O’Reilly and Dugard’s admiration for Lincoln’s heroic stature appears to derive, in part, from the president’s conciliatory approach to Reconstruction. Lincoln’s support for “a certain pragmatic lenience toward the southern states,” the authors maintain, was already in the air when Lee surrendered to Ulysses S. Grant at Appomattox. “The gist is simple: Put down your guns and go home. Let’s rebuild the nation together. This was President Lincoln’s vision, to which Grant subscribed,” O’Reilly and Dugard write. On the other hand, they depict Lincoln’s successor, Andrew Johnson, as a man who favored “draconian punishment” and whose “vengeful policies toward the South were in direct contrast with what Lincoln hoped for.”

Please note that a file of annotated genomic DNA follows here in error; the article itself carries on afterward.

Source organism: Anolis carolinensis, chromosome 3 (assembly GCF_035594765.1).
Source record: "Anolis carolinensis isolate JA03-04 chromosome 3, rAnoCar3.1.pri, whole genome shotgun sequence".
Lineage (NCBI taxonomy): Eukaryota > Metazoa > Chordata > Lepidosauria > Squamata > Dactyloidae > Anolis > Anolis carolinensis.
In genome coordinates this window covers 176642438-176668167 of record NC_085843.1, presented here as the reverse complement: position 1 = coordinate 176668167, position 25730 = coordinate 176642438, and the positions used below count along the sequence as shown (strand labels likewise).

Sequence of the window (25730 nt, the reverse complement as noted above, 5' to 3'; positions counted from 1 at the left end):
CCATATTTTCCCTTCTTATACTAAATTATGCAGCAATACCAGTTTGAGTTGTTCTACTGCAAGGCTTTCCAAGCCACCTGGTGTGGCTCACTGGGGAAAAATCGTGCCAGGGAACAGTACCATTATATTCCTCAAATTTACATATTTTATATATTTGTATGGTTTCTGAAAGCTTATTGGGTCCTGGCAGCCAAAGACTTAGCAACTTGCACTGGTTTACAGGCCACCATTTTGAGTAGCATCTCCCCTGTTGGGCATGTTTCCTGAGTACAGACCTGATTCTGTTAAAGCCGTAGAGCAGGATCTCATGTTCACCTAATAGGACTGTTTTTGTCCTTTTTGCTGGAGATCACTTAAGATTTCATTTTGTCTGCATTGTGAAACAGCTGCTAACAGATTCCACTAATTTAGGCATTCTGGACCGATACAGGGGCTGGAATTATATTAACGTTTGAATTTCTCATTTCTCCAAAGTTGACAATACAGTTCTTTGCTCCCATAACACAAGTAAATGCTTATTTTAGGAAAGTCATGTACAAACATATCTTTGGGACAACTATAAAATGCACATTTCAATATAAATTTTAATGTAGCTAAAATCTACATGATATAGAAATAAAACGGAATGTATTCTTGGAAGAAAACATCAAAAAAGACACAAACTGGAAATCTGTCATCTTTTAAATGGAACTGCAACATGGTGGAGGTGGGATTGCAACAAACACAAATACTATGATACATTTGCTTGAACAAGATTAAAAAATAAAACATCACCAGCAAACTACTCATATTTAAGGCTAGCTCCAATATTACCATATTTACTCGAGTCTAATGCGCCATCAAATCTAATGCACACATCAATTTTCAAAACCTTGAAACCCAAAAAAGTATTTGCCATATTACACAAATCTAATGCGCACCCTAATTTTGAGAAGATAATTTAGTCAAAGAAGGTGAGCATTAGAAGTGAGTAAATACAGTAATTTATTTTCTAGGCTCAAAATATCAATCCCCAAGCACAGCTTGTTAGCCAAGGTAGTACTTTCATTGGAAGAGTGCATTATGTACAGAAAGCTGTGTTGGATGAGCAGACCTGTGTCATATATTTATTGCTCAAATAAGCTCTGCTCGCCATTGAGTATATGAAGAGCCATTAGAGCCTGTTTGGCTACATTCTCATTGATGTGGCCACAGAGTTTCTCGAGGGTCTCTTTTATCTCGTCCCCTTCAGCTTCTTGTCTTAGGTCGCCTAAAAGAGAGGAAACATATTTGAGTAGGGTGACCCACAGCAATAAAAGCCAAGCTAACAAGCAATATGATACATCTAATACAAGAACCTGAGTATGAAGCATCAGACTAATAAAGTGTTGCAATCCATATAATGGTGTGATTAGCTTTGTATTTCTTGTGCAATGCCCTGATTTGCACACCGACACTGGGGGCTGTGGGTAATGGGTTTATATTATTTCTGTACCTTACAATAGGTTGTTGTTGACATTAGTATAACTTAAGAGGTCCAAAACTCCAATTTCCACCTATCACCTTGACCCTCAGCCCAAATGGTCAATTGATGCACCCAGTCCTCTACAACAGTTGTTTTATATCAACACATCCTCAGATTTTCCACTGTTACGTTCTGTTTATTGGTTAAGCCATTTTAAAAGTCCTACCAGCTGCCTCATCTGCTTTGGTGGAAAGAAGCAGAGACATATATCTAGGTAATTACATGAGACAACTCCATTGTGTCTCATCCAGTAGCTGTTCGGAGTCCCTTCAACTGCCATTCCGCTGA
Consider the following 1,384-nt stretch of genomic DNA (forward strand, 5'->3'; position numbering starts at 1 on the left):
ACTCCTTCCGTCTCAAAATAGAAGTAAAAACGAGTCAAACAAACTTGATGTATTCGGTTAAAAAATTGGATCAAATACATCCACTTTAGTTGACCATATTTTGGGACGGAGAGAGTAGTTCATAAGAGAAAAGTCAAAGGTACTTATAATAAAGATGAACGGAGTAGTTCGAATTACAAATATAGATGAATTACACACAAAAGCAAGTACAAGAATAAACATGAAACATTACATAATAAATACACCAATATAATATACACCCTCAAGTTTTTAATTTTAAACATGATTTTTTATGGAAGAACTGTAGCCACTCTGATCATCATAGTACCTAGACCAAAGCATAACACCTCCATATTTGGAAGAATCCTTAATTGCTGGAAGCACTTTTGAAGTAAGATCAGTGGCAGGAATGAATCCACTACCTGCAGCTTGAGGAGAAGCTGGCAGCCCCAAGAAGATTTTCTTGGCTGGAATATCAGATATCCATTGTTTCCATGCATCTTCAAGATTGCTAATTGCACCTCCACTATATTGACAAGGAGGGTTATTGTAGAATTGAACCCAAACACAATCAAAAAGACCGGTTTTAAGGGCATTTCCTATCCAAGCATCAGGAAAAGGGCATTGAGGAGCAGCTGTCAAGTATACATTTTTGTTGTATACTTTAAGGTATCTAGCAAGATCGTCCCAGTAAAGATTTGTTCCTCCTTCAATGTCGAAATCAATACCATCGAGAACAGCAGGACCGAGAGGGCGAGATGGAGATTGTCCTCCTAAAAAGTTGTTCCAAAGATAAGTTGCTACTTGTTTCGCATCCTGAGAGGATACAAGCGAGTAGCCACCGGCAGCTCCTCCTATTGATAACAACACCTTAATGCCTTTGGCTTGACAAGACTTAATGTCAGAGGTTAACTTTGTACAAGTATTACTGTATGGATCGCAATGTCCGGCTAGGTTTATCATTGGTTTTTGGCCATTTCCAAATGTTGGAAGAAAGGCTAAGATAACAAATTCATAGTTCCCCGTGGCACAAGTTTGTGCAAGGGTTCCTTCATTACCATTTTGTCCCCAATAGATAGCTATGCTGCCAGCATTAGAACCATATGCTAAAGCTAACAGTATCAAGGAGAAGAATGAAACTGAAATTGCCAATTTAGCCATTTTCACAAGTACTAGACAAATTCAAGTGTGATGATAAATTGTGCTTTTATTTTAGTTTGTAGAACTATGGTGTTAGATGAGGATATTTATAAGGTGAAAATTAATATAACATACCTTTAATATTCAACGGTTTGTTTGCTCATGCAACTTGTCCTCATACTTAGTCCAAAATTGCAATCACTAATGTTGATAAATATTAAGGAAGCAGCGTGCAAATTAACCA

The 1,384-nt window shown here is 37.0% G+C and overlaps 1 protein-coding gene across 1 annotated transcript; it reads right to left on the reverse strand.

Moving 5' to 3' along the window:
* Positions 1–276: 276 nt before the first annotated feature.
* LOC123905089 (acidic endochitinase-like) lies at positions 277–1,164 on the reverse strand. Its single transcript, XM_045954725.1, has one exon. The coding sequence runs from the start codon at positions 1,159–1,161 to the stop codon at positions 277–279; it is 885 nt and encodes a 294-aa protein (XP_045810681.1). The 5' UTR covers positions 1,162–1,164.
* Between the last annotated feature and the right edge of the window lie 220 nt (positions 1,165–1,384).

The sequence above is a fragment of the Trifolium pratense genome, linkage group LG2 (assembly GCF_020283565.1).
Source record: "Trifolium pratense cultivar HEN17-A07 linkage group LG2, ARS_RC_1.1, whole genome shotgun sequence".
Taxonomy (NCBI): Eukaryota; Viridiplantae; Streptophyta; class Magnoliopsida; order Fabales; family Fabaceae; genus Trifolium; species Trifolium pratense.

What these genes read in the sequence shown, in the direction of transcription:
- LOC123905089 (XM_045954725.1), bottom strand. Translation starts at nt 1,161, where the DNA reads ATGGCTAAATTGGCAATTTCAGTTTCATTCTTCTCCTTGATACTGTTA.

That final point is inarguable, but not for the reasons advanced in “Killing Lincoln.” The plans for Reconstruction that Johnson unveiled in May 1865 provided amnesty and a restoration of property to most white Southerners. They also made possible, as historian Eric Foner has explained, “new governments in the South in which blacks had no voice what­so­ever.” Neither Lincoln’s nor Johnson’s vision of Reconstruction addressed the terrible costs exacted by slavery and the Civil War on the South, or the nation, as became clear over the ensuing decades.